Early this year, 700 out of the over 50,000 applicants from Sub-Saharan Africa were selected by the United States government to take part in the Mandela Washington Fellowship for Young African Leaders Initiative (MWF-YALI).
The Mandela Washington Fellowship for Young African Leaders Initiative is a program aimed at empowering young leaders through academic coursework, leadership training, community service, and networking.
Each Mandela Washington Fellow takes part in a six-week Leadership Institute at a U.S. college or university in one of three tracks: Business, Civic Engagement, or Public Management.
We were among the 700 fellows selected and were based at the Andrew Young School of Policy Studies at Georgia State University in Atlanta, Georgia under the Public Management Track. The school primarily focuses on equipping the fellows with hands-on leadership and policymaking skills which includes tax and trade policies.
While there have been a lot of lessons learned from this invaluable experience, the most notable lesson was on forming successful collaborations. This article summarizes two key take-aways from a collaboration point of view.
Establishing Long-Term Meaningful Relationships
One of the central themes of the fellowship was to create new long-lasting partnerships and collaborations. We had a very diverse group of fellows consisting of doctors, lawyers, accountants, professors, and advisors. The diversity of our background is what made our sessions more insightful. The sessions encouraged us to keep an open mind, listen with empathy and seek innovation from sources we would ordinarily not consider. Apart from forming partnerships based on similar interests, we took the Clifton Strengths assessment and were encouraged to partner with fellows who have complementing strengths who could be our accountability partners.
Shared Understanding of the African Union Agenda 2063
Mandela Fellows are passionate about the development of a united Africa and our cohort echoed this sentiment. From doctors working on the provision of health care in conflict areas in Cameroon to accountants who advocate for proper regulations and accountability of private sector firms in Botswana, just to mention a few. Being in the fellowship and taking deep dives on understanding the issues and opportunities in other African countries and how we can collaborate to drive change was one of the highlights of our experience. Going by the adage that “If you want to go quickly, go alone. If you want to go far, go together,” we are of the stance that the relationships we have formed during the fellowship can be used as a tool towards contributing to the achievement of the African Union (AU) Agenda 2063.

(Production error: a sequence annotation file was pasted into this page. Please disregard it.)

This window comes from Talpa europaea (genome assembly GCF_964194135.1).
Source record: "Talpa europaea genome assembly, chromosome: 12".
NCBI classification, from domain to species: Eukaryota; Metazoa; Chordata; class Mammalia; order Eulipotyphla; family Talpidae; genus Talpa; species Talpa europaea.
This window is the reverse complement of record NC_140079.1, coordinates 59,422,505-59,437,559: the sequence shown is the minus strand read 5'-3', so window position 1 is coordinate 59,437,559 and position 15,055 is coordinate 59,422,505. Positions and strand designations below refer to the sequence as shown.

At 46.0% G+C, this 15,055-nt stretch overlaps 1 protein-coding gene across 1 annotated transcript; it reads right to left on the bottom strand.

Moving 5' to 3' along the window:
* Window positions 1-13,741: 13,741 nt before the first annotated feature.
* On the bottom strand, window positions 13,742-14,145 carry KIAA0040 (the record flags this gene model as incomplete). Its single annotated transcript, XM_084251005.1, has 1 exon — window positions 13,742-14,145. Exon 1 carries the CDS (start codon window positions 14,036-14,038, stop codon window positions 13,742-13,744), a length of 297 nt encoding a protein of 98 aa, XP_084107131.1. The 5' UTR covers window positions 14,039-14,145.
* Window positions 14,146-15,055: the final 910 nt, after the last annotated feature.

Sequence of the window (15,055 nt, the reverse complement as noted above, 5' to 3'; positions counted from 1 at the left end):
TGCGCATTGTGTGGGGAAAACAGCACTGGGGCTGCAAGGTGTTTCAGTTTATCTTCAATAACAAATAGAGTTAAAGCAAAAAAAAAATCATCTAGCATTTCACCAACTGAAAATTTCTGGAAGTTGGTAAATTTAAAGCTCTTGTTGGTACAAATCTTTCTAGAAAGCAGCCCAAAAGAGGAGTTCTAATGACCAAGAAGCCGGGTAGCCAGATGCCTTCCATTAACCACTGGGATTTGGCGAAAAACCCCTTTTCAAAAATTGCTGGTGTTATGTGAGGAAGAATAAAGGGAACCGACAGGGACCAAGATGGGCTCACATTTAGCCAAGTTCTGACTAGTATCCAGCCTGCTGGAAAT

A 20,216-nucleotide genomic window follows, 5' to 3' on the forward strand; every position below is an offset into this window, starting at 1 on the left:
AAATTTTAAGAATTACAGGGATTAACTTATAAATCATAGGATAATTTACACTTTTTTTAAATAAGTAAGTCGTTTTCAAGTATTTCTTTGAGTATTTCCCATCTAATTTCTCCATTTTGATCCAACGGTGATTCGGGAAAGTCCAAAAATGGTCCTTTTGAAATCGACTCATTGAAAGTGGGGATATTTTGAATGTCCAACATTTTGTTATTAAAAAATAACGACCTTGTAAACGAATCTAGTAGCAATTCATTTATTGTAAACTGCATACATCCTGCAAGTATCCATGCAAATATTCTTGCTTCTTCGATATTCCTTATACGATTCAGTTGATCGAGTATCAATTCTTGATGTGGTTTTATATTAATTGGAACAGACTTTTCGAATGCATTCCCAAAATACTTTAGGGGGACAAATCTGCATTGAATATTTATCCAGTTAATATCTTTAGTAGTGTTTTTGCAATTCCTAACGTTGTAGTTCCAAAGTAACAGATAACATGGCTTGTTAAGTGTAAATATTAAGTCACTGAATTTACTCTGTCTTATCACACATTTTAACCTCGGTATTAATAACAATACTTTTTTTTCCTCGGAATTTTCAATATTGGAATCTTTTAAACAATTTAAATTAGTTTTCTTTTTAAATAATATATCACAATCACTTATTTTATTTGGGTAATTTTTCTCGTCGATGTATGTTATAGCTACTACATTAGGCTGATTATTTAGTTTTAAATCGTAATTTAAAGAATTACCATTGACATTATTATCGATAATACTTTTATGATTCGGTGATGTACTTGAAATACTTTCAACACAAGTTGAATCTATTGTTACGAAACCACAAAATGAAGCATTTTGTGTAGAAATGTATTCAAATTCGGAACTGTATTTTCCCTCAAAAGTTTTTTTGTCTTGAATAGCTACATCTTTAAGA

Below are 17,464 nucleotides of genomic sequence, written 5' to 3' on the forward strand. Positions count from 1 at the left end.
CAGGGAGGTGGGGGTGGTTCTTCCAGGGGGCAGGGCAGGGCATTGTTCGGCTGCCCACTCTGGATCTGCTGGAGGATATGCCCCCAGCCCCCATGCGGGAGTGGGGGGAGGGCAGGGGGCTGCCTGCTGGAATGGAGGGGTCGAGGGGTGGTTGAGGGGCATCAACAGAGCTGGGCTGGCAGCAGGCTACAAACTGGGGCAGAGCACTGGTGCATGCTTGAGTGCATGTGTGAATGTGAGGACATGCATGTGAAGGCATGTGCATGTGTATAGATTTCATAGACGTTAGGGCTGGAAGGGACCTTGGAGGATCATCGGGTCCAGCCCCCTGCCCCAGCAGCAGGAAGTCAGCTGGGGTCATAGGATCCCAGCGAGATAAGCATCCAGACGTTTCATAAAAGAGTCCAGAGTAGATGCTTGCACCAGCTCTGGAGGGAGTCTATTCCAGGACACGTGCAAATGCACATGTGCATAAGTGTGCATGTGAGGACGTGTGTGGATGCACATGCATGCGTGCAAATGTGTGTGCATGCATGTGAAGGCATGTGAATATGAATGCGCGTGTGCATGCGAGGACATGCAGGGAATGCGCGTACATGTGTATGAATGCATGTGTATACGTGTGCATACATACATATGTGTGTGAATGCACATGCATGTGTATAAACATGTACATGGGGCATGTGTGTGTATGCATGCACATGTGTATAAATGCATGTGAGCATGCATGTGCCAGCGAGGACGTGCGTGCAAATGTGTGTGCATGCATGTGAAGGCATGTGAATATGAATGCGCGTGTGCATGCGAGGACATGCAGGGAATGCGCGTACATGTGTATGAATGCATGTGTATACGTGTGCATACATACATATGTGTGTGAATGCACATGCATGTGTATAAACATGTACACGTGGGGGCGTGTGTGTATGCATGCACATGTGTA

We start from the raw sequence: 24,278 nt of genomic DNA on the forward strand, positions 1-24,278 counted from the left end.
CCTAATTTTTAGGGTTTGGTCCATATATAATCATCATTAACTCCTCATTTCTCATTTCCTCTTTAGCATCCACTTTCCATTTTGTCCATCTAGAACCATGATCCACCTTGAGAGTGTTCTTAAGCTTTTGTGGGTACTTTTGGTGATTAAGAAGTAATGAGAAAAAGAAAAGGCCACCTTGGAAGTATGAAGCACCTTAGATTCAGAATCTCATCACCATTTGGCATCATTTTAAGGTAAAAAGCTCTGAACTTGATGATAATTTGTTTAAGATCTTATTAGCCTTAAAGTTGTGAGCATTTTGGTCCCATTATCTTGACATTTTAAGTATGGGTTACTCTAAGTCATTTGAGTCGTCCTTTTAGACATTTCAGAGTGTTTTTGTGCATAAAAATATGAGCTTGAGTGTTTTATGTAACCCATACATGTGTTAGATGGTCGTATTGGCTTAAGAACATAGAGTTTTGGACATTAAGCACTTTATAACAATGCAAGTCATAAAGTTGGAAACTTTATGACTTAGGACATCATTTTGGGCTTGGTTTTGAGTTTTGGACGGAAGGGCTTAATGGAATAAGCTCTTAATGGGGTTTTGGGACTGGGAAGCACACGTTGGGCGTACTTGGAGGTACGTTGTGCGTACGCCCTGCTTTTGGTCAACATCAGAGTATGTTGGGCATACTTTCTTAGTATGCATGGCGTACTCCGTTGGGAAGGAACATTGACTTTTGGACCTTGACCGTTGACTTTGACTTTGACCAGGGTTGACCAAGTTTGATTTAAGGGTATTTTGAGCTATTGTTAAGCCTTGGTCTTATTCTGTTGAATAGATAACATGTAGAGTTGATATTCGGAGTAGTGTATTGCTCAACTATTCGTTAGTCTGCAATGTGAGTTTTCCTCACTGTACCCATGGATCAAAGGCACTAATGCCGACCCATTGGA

In the Agenda 2063, the AU members laid down aspirations related to inclusive growth, integration, Pan-Africanism, good governance, democracy, respect for human rights, peace and security. The Agenda further reiterates the goal to have an Africa whose development is people-driven, relying on the potential offered by African people, especially its women and youth.
Often, successful transformations begin with several fundamental elements including a clear vision and a robust roadmap and tools such as partnerships that explain how the vision will be realized. Similarly, for the Agenda 2063, it’s undoubtedly visible that Africa is on course towards achieving its agenda but collaborations could steer the agenda forward.
According to Dr. Sharon L. Hill, the academic director for the MWF-YALI Institute at Georgia State University, a shared understanding of the AU Agenda 2063 among the Fellows, creates stronger opportunities for collaborations among young African leaders.
While we do appreciate that there are other factors beyond partnerships and collaborations that influence the Agenda 2063, forming collaborations is the main contributor to this and should not be ignored.
The hope is that this will trigger a virtuous cycle of new businesses, which in turn will drive the structural transformation of economies which in turn will produce better paid jobs and make an impact on the economy. In other words, young African leaders should take advantage of the enabling conditions to ensure that foreign and local partnerships are created. The goal must be to ensure that Africa achieves the Agenda 2063 while it remains competitive on the continent and abroad.
The fellowship wasn’t just about attending classes, going to site visits and networking but rather, identifying collaboration opportunities that will lead towards the betterment of the continent and participate in realising the vision of the African Union for “an integrated, prosperous and peaceful Africa, driven by its citizens and representing a dynamic force in the global arena”.
Anita Kundy (email@example.com) and Aimee Dushime (firstname.lastname@example.org) are Mandela Washington Fellows at Andrew Young School of Policy Studies (AYSPS). The views and opinions are those of the authors and do not necessarily represent the views and opinions of AYSPS.